Being held under water and not fighting it. Making the effort to not fight it.

The heart palpitations have stopped for now. The leader of my support group said that the palpitations are anxiety. 

And that's where I am. Not knowing whether the loss is going to kill me, or if I'm going to grow some gills. 



Monday, March 5, 2012

where is he now?

nathaniel died on a monday.

he was cremated wednesday morning. i know because i felt it. david was out of the house. i was alone. i writhed and howled and cried on the bed because he was being cremated and i could feel it.

the funeral director called david wednesday afternoon to tell him he could come and pick up the ashes.

he was gone. my sweet boy was gone. his little voice, his little presence, his little body i held in my arms and saw for only a few hours.

on friday he came back to me - burning in my mind's eye - about 4 or 5 years old. energetic. playful. with dark curly hair and 4 or 5 year-old teeth. we ran together and laughed and played tickle. i sobbed while i drove the car over a bridge. he was right there.

he was skinny like his dad - i put my hands on either side of david's stomach now, his shape, nathaniel's shape, right here.

the distance between shoulder and nipple like my (living) son. he's right here.  

i don't always have him with me in my mind's eye. i can't always feel his presence. i don't entirely understand the heaviness of the grief in relationship to *him*. who is he, where is he, how is he now?

do you imagine your baby? how old is he or she in your mind? what is your relationship like?  

Tuesday, February 28, 2012


This is kind of a silly post, I admit it. But it's relevant to me right now.

One of my hens, Cluck Norris, has gone broody. When a hen goes broody, she stops laying eggs, and she sits and sits and sits trying to hatch eggs. She's grumpy, has only one thing on her mind, and does not want to leave the nest for any reason.

Cluck is a beautiful bird. She has black feathers with a green sheen in the right light. She's an Australorp by breed, and a reliable layer (when she's not broody).

One day last week, she collected all five eggs laid that day from five hens, and she collected the five golf balls we use as "sucker eggs" to show the hens where to lay, and she plopped herself down on all of them and went broody. She put together a full clutch of 10 "eggs" - only one of them was hers - and decided it was time to become a mother.

But we don't have a rooster. She can sit on those eggs (and golf balls) all she wants and none of them will never hatch.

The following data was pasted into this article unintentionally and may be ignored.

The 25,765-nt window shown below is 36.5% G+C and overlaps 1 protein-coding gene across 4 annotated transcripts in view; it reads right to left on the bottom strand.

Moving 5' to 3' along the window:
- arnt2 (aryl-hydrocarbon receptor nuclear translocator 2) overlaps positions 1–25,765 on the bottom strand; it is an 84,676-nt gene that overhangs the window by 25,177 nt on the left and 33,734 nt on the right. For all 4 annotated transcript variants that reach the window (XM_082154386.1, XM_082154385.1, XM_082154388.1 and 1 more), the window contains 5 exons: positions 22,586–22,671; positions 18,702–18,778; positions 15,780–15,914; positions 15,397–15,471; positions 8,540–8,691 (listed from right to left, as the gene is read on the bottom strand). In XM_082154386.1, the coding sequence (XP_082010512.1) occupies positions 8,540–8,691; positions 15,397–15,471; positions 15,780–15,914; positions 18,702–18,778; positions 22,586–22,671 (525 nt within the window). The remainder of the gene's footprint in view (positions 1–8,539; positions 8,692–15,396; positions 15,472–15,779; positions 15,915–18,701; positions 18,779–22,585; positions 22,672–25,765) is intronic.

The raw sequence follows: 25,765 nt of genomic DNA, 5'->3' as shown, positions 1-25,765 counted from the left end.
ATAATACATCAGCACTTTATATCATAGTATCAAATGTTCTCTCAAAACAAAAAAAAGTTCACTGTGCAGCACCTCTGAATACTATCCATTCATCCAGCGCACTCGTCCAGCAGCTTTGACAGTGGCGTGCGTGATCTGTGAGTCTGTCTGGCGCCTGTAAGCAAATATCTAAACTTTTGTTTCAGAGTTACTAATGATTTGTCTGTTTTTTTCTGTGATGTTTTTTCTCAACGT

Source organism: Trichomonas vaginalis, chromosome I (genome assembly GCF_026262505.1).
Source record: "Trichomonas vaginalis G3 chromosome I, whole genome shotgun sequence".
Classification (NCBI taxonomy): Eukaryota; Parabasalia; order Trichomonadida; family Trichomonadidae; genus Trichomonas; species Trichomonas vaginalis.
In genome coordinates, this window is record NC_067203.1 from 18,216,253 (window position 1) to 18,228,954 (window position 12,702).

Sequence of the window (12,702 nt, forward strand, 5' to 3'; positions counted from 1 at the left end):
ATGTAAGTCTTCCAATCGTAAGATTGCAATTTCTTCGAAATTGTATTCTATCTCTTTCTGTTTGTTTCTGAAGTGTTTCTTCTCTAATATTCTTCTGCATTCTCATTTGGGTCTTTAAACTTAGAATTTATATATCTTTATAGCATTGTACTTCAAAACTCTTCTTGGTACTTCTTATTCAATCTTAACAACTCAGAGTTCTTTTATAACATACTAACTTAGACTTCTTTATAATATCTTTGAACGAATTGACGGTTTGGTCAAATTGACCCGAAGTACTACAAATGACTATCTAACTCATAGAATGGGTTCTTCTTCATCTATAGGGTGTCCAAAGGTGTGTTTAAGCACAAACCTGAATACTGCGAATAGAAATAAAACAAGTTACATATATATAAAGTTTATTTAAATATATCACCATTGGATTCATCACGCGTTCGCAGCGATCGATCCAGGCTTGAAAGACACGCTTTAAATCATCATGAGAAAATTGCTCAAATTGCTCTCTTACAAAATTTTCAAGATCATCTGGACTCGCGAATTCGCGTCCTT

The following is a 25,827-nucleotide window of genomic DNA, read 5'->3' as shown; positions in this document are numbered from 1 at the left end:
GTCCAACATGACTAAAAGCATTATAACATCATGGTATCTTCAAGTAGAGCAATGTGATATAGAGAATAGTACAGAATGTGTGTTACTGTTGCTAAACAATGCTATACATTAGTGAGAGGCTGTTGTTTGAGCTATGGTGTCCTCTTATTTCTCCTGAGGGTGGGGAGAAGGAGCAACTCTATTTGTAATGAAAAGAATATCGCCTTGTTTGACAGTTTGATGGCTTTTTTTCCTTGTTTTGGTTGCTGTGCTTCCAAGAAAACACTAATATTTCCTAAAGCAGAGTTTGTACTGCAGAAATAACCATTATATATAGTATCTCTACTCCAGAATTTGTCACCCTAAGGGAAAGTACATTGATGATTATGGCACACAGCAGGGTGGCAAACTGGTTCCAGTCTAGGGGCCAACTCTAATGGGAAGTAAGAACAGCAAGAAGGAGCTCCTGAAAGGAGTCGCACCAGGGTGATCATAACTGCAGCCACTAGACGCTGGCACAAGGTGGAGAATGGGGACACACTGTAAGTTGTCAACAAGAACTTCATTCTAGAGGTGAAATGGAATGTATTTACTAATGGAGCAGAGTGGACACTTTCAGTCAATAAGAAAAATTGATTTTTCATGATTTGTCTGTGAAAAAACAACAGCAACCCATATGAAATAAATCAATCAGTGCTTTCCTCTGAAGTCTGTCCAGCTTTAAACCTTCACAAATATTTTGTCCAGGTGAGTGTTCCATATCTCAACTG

So I took the eggs and removed the golf balls from the nesting boxes, but she's still broody. She just sits there, all day, in an empty nest box. If another hen lays an egg in another box, she'll go and sit on that egg. When I approach her to remove her from the nest, her feathers hackle out. All she wants to do right now is just sit. She prefers to sit on eggs, but if there are no eggs there, she'll just pretend that there are, and still sit.

This morning I picked her up to move her off of the nest, and I noticed that she has plucked all of the feathers from between her legs, and so her soft chicken skin can be directly next to the eggs, and she can keep the eggs, and baby chicks, warm. I do not delude myself in thinking that she's aware, at all, of this process. It's all in a very basic part of her very basic brain. But feeling her soft, warm chicken skin, and seeing the few feathers still there, I thought of the pain I've endured to carry and birth a baby, only to have no baby to raise. And of the mothering hormones and instincts that snap in to place whether the baby lives or not.

In my 10 minutes of facetime with my partner today, where it was nearly 9 pm in Italy and not even noon here, I told him about Cluck's chicken skin, and that it makes me sad. He told me that she's just a stupid chicken and I should stop anthropomorphizing her.

My hackles went up.  

Cluck's feathers hackling up. 

Ready to keep baby chicks warm. I did bring her in the house to take the photo. She plucked herself so clean for the task. It reminded me of a bikini wax. 

One of today's eggs. I love the color. 

Saturday, February 25, 2012

seven months today